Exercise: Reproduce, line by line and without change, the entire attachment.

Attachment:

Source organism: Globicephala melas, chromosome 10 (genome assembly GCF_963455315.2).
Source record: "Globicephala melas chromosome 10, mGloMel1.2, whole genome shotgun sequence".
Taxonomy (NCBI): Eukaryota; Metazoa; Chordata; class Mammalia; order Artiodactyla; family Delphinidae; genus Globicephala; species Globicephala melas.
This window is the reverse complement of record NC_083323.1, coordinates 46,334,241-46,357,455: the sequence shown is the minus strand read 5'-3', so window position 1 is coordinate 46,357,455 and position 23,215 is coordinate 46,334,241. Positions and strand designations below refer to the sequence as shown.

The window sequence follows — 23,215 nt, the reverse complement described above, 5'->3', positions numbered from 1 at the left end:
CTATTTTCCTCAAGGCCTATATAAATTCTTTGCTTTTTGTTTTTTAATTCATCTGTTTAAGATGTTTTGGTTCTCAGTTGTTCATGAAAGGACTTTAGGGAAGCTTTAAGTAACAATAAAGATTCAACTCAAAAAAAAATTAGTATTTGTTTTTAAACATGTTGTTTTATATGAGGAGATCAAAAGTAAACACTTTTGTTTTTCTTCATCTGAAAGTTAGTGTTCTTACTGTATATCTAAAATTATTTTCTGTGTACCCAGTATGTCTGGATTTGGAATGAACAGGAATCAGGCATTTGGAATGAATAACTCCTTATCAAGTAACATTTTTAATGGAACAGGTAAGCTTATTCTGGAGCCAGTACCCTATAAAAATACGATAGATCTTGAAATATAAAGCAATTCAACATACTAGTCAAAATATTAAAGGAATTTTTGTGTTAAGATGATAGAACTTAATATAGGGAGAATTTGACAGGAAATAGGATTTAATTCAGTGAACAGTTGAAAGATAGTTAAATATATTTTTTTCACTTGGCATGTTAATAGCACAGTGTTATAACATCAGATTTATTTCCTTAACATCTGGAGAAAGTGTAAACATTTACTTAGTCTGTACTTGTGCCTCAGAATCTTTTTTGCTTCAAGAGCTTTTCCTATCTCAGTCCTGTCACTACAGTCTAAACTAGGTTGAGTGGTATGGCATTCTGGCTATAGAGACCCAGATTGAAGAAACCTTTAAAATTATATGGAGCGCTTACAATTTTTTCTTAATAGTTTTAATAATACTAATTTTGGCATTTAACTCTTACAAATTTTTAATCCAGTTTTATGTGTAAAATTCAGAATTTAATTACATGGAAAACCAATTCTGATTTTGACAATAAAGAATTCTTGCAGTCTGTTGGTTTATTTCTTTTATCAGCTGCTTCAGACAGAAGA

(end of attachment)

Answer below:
Source organism: Globicephala melas, chromosome 10 (genome assembly GCF_963455315.2).
Source record: "Globicephala melas chromosome 10, mGloMel1.2, whole genome shotgun sequence".
Taxonomy (NCBI): Eukaryota; Metazoa; Chordata; class Mammalia; order Artiodactyla; family Delphinidae; genus Globicephala; species Globicephala melas.
This window is the reverse complement of record NC_083323.1, coordinates 46,334,241-46,357,455: the sequence shown is the minus strand read 5'-3', so window position 1 is coordinate 46,357,455 and position 23,215 is coordinate 46,334,241. Positions and strand designations below refer to the sequence as shown.

The window sequence follows — 23,215 nt, the reverse complement described above, 5'->3', positions numbered from 1 at the left end:
CTATTTTCCTCAAGGCCTATATAAATTCTTTGCTTTTTGTTTTTTAATTCATCTGTTTAAGATGTTTTGGTTCTCAGTTGTTCATGAAAGGACTTTAGGGAAGCTTTAAGTAACAATAAAGATTCAACTCAAAAAAAAATTAGTATTTGTTTTTAAACATGTTGTTTTATATGAGGAGATCAAAAGTAAACACTTTTGTTTTTCTTCATCTGAAAGTTAGTGTTCTTACTGTATATCTAAAATTATTTTCTGTGTACCCAGTATGTCTGGATTTGGAATGAACAGGAATCAGGCATTTGGAATGAATAACTCCTTATCAAGTAACATTTTTAATGGAACAGGTAAGCTTATTCTGGAGCCAGTACCCTATAAAAATACGATAGATCTTGAAATATAAAGCAATTCAACATACTAGTCAAAATATTAAAGGAATTTTTGTGTTAAGATGATAGAACTTAATATAGGGAGAATTTGACAGGAAATAGGATTTAATTCAGTGAACAGTTGAAAGATAGTTAAATATATTTTTTTCACTTGGCATGTTAATAGCACAGTGTTATAACATCAGATTTATTTCCTTAACATCTGGAGAAAGTGTAAACATTTACTTAGTCTGTACTTGTGCCTCAGAATCTTTTTTGCTTCAAGAGCTTTTCCTATCTCAGTCCTGTCACTACAGTCTAAACTAGGTTGAGTGGTATGGCATTCTGGCTATAGAGACCCAGATTGAAGAAACCTTTAAAATTATATGGAGCGCTTACAATTTTTTCTTAATAGTTTTAATAATACTAATTTTGGCATTTAACTCTTACAAATTTTTAATCCAGTTTTATGTGTAAAATTCAGAATTTAATTACATGGAAAACCAATTCTGATTTTGACAATAAAGAATTCTTGCAGTCTGTTGGTTTATTTCTTTTATCAGCTGCTTCAGACAGAAGA